Asylum and Human Rights Clinic
The Asylum and Human Rights Clinic represents clients who have fled persecution or torture in their home countries and seek refuge in the United States. Its clients include people from all parts of the world who face persecution because of their political opinion, religion, race or ethnicity, gender, sexual orientation or family ties. Students handle every aspect of representation in cases that determine whether a client will be granted asylum or face deportation. Since its founding in 2002, the Asylum and Human Rights Clinic has handled 155 asylum cases to completion. In 145 of those cases, the clinic’s clients, and in many cases additional members of their families, were granted asylum or other forms of relief from removal, enabling them to build new lives in safety and freedom.
Information for the Public
Most clinic clients are referred by organizations that assist refugees and immigrants, social service agencies, or other attorneys.
Students in the Asylum and Human Rights Clinic interview and counsel clients seeking asylum in the United States. Their work helped Franklin René Ruano Galdamez escape the gang in El Salvador that kidnapped him, beat him and threatened to kill him.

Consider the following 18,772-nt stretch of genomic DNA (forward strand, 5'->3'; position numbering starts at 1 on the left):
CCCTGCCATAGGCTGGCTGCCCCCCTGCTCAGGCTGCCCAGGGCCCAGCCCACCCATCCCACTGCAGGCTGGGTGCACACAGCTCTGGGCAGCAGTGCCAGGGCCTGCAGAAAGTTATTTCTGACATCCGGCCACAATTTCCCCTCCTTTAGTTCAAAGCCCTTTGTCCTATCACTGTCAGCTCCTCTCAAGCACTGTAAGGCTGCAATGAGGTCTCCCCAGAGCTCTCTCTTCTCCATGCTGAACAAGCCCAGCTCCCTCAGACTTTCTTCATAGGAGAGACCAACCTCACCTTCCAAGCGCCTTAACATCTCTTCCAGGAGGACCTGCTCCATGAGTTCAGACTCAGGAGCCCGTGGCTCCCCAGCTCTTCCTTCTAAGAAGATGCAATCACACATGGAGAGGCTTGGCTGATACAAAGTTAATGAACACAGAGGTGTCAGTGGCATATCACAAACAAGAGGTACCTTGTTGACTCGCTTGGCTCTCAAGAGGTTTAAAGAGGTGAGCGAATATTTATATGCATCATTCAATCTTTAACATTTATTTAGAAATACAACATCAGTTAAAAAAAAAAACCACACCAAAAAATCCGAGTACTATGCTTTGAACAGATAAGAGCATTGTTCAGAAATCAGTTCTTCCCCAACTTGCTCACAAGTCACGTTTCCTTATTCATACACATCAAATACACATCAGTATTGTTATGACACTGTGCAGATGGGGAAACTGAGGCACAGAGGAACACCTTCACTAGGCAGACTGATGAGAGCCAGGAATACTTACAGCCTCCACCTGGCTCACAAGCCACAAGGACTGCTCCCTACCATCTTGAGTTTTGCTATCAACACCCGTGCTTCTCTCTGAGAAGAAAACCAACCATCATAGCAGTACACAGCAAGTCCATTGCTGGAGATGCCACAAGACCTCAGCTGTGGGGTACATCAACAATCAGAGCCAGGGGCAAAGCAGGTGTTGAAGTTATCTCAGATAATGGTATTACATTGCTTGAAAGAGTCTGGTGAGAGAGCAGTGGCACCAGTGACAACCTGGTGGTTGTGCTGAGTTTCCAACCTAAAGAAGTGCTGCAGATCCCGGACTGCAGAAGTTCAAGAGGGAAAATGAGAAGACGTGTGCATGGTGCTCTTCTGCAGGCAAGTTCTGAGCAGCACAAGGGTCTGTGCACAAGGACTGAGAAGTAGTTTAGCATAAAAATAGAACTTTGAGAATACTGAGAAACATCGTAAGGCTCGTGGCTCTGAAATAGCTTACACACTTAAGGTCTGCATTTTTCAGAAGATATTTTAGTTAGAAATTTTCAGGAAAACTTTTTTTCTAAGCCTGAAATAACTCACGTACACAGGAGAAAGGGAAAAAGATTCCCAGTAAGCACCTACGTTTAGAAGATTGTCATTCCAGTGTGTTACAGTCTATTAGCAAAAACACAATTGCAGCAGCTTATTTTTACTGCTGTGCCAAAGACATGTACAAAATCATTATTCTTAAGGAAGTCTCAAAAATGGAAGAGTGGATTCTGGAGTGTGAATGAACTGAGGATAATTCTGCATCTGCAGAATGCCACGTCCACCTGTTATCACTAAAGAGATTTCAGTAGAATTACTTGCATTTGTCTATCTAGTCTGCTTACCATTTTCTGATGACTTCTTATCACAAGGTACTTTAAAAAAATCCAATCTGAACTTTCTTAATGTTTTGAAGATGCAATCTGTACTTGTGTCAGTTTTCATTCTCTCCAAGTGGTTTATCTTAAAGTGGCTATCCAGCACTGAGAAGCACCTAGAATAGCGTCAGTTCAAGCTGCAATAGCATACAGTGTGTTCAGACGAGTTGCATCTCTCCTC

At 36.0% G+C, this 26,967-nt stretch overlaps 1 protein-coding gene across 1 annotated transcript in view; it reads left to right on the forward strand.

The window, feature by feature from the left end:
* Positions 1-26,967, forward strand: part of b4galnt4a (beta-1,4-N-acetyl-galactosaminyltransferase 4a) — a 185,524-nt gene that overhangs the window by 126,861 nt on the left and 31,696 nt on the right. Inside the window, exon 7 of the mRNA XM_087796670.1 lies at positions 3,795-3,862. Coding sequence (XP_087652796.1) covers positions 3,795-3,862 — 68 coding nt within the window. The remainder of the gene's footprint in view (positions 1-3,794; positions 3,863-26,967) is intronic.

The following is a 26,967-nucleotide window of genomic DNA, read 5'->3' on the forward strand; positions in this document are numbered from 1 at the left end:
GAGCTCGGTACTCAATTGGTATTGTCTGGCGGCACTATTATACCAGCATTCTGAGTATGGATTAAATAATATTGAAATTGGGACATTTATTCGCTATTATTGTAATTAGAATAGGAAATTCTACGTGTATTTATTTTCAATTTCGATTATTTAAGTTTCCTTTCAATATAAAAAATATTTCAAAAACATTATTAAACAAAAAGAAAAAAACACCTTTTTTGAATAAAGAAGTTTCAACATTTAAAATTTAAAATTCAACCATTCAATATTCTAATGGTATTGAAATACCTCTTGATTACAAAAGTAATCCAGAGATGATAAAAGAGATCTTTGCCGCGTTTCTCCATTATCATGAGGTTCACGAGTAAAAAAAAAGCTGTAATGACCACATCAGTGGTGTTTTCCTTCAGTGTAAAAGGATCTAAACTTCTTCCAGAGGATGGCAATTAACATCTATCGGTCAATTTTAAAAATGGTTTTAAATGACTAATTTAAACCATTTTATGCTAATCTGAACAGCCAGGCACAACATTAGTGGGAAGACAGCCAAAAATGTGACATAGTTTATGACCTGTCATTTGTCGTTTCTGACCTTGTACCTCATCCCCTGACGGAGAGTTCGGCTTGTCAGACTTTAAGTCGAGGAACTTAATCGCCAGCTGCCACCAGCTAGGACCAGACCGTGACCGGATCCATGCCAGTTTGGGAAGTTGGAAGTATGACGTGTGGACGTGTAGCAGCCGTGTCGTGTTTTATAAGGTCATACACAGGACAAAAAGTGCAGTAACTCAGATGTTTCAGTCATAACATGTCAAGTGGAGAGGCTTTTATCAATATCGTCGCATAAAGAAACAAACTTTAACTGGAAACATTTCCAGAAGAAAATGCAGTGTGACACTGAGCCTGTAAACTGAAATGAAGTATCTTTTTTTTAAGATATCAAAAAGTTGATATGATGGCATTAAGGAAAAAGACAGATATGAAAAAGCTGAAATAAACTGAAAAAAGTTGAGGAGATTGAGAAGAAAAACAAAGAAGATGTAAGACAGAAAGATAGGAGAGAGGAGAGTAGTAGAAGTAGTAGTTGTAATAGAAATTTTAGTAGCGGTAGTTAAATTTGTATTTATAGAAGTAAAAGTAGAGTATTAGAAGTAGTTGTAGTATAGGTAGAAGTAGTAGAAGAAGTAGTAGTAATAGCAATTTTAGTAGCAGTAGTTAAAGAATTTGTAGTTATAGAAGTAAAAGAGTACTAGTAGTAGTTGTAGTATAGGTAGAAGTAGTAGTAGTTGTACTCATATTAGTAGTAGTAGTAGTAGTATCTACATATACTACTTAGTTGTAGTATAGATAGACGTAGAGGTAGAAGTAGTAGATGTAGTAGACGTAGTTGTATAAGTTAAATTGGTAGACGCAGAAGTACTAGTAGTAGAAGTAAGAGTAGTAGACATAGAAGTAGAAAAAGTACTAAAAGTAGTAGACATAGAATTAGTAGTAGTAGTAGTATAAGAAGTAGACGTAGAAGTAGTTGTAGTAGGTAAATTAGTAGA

Students in the Asylum and Human Rights Clinic advocate on behalf of clients seeking asylum in the United States. Students extensively interview their clients to learn their stories and prepare them for their hearings, investigate the facts supporting their claims, research human rights conditions in the clients' home countries, collaborate with expert witnesses, prepare supporting documentation and briefs in support of asylum applications and represent their clients at hearings before federal immigration judges and asylum officers.
Clinical Professor of Law and Richard D. Tulisano '69 Scholar in Human Rights